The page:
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Serving: IN

Indiana Ag Director McKinney Emphasizes Water Quality

Indiana Ag Director McKinney Emphasizes Water Quality
McKinney wants to correct water quality problems voluntarily rather than being forced to do so.

If you've ever talked to someone who farms in the Chesapeake Bay region on the East Coast, water quality is foremost on their minds. In some areas there are certain things they can and can't do when it comes to fertilization based on environmental rules that have already been set in place.

Ted McKinney, state director of the Indiana State Department of Agriculture, doesn't want Indiana to become another example where federal regulators tell farmers what they can and can't do on their land because of possible impacts on water quality.

Believes in protecting water quality: Ted McKinney is doing as much as he can as ISDA director to get voluntary conservation practices and methods on the land.

He's been on the job fewer than six months, but he already realizes that protecting water quality and working with other conservation partners to get the job done is a big deal. It's not something that can wait, he believes.

McKinney says the Division of Soil is the biggest entity within ISDA. That's because they have resource specialists who work with soil and water conservation spread across Indiana.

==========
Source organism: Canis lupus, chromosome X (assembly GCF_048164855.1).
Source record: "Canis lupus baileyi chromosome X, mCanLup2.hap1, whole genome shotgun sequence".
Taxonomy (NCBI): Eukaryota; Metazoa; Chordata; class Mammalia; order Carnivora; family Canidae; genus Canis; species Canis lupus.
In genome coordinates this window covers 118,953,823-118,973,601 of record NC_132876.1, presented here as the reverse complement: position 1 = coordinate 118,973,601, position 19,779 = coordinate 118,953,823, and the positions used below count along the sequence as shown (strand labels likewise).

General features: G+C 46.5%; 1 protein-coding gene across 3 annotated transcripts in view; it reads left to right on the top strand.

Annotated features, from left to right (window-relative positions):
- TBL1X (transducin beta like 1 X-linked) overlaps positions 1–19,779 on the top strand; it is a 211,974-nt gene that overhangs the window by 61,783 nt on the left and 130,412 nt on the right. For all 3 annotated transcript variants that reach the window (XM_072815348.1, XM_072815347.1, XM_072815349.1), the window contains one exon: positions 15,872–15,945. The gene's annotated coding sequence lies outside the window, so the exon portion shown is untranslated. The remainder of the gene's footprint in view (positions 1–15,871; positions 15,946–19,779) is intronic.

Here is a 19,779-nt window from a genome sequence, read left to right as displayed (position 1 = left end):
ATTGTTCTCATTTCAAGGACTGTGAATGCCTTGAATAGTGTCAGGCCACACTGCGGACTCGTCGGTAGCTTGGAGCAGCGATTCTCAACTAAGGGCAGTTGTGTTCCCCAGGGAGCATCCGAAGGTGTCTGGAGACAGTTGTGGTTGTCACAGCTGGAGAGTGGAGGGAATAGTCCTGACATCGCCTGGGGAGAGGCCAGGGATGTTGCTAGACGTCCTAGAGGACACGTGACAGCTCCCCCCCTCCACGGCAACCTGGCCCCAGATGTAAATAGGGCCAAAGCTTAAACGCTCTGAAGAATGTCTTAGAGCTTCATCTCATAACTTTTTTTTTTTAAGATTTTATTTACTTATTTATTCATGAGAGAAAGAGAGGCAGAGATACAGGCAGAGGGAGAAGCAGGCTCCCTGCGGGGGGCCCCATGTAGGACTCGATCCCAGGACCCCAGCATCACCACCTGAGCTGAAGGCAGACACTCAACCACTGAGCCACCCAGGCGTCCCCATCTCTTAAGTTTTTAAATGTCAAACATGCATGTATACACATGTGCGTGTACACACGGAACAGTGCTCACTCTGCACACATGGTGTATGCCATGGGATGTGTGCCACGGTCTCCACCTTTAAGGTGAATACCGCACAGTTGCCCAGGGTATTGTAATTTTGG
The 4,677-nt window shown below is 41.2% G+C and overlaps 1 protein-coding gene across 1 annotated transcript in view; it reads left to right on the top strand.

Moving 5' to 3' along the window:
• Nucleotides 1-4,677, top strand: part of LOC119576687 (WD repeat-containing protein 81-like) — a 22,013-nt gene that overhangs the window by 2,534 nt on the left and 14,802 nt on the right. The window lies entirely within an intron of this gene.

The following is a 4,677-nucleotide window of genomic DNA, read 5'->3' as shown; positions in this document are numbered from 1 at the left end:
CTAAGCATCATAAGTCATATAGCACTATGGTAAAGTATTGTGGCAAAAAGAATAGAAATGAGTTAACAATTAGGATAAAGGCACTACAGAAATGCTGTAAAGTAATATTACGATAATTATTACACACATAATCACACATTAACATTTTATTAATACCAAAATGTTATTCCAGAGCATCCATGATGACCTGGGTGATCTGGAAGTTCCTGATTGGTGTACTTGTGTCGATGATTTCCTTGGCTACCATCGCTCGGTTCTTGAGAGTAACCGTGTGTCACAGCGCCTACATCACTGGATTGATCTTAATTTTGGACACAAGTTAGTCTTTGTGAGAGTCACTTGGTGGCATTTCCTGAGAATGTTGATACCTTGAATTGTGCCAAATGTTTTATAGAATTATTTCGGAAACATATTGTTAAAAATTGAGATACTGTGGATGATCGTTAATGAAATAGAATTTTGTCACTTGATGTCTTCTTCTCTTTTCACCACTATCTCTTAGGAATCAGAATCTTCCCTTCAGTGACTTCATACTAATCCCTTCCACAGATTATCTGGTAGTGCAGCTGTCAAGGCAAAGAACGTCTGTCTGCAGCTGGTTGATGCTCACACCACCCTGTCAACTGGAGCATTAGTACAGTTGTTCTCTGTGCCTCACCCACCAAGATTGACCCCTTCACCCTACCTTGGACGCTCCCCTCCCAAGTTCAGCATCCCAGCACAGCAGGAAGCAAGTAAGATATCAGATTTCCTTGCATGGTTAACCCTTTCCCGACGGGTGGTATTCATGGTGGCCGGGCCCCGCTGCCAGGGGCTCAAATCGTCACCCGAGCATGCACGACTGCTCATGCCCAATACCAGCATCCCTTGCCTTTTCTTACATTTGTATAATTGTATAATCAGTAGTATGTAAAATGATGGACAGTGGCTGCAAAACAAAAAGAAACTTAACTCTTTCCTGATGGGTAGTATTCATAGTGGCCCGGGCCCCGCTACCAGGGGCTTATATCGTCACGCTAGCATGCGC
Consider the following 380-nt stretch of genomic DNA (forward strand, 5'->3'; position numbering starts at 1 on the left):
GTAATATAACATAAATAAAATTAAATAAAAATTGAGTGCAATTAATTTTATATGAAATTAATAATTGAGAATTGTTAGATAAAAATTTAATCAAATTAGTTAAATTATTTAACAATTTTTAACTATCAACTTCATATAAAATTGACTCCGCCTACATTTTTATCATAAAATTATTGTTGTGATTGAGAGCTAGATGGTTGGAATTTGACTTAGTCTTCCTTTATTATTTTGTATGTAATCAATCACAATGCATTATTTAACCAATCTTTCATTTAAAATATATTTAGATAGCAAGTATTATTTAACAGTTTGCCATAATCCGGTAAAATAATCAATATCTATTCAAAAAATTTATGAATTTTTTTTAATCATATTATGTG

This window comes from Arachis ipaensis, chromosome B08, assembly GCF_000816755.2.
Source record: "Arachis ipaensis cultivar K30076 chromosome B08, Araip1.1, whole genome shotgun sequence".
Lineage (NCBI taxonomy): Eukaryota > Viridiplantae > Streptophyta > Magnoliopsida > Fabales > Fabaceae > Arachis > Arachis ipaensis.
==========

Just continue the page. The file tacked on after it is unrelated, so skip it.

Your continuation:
Related: What the New Farm Bill Could Mean For Conservation

"We have boots on the ground, and they work with the Natural Resources Conservation Service, local soil and water conservation districts and others to help farmers who want to do a better job accomplish their goals.

Funding is available from NRCS for cost-sharing and land rental for certain practices, like grass waterways and filter strips, which both help filter out sediment and keep nutrients out of waterways.

Sediment is still the number one pollutant in Indiana waters. It often carries particles of fertilizer or herbicides along with it. One of the nutrients that regulators look most closely at is phosphorus. The other is nitrogen. When nitrates end up in the Gulf of Mexico, it produces a condition called hypoxia, which affects the normal environmental balance in the region.

"We need to work on this now," McKinney says. "We've got about two to three years to do it voluntarily and get it right. We don't want regulators telling Hoosiers what they must do."

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